This paper provides an empirical analysis of the impact of the minimum wage on annual earnings inequality in the United States over the last three and a half decades. We focus on men between the ages of 25 and 61, and use administrative Social Security earnings records from 1981-2015 from the U.S. Social Security Administration to measure annual earnings.
The paper found that:
- Increases in the minimum wage reduce inequality below about the 12th percentile of the annual earnings distribution.
- The increases are slightly larger than the impacts of the minimum wage on the bottom part of the hourly wage distribution, as measured in the CPS Outgoing Rotation Groups.
- But they are not statistically larger, given the precision of the estimation, and they are larger than impacts on annual earnings in the March CPS, consistent with measurement error in CPS annual earnings.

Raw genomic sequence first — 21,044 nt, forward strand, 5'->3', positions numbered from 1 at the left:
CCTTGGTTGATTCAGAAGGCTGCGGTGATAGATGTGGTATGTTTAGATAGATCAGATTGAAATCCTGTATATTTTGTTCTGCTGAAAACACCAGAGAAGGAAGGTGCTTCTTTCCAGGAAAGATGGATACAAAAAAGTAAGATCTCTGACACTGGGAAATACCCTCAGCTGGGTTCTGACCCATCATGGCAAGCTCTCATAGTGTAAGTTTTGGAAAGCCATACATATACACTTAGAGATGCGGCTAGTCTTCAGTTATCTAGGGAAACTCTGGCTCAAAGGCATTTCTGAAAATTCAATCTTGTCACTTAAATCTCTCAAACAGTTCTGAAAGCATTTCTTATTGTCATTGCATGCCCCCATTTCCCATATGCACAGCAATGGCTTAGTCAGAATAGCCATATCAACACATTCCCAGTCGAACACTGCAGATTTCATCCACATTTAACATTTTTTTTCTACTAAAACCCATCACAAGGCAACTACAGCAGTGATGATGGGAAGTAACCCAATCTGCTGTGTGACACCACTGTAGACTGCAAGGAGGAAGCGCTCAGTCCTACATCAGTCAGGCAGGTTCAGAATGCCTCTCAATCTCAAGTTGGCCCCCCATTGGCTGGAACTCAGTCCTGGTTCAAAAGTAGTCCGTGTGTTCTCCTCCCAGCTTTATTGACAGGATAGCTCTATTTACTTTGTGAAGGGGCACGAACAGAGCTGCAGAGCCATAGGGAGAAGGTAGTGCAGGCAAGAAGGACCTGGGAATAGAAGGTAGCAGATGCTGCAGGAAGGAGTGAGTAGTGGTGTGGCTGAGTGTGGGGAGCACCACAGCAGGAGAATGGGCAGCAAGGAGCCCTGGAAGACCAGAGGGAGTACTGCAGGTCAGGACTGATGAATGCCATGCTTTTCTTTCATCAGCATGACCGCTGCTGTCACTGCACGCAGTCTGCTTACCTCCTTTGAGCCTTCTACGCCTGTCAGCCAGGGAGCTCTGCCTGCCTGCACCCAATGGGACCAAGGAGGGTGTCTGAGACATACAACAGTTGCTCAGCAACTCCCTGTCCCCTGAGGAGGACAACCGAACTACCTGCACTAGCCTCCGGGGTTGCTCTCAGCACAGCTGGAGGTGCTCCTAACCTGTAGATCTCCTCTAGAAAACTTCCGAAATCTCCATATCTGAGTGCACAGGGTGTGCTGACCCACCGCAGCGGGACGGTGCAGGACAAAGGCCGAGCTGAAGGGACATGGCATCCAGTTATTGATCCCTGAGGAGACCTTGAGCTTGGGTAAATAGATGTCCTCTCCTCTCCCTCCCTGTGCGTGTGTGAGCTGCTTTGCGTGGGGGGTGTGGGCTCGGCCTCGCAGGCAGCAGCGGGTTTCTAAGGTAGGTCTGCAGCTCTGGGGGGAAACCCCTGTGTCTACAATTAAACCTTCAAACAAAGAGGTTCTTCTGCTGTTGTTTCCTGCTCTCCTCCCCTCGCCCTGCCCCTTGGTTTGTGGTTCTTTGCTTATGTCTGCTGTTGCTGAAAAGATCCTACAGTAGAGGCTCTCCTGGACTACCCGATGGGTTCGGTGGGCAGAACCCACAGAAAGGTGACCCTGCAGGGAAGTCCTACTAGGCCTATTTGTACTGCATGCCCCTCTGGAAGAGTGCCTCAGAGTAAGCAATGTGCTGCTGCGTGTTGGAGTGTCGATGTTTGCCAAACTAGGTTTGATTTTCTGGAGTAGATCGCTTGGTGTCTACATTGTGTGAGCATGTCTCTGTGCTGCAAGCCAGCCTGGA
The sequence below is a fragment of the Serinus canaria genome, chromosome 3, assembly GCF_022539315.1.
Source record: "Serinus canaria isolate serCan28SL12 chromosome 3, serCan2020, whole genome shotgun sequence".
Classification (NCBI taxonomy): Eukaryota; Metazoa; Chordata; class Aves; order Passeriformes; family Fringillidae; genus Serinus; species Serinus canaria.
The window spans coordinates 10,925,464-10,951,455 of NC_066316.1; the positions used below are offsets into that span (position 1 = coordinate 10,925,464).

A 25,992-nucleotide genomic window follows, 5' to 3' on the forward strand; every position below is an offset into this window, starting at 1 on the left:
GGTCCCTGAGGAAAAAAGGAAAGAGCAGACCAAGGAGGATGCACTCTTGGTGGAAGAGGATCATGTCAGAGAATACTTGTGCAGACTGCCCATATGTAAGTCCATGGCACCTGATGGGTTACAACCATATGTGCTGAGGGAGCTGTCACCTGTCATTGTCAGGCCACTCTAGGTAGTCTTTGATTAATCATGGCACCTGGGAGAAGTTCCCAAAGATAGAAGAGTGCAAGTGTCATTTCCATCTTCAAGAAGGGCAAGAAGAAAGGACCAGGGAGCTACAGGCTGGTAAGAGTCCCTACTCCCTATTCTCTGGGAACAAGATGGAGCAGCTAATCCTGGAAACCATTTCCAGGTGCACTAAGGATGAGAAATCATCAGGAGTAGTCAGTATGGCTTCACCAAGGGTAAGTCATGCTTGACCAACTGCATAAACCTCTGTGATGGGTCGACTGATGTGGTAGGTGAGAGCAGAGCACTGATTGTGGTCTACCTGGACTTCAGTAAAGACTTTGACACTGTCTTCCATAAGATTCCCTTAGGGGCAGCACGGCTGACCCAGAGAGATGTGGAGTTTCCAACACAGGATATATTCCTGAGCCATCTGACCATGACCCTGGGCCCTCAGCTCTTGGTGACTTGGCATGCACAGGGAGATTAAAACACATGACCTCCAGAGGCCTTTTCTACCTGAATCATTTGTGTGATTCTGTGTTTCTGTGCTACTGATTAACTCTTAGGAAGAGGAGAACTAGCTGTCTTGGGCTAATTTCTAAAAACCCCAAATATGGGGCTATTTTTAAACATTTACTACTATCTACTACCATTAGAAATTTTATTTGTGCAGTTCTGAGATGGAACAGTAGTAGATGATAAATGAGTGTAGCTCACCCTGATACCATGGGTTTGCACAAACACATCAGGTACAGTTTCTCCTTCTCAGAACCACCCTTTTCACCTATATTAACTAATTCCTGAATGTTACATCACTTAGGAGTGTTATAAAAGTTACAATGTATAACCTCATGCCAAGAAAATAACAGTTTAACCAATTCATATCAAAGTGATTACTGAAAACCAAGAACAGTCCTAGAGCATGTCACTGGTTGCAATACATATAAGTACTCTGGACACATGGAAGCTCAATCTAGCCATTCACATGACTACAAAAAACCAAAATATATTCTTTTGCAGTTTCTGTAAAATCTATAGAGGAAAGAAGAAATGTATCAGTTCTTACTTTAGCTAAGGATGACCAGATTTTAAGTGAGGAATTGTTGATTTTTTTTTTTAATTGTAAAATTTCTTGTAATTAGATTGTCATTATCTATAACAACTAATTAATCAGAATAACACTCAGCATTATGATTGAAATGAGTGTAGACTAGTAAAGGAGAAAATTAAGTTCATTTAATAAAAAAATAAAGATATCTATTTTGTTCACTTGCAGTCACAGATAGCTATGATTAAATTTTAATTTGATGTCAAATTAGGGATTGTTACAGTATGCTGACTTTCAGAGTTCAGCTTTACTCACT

The policy implications of the findings are:
- A typical increase in the minimum wage implies a 13.2 percent increase in annual earnings for minimum-wage workers at the bottom of the annual earnings distribution.
- This results in a 1.85 percent reduction in inequality in the bottom tail of the annual earnings distribution.
- The minimum wage is an important policy tool to decrease annual earnings inequality.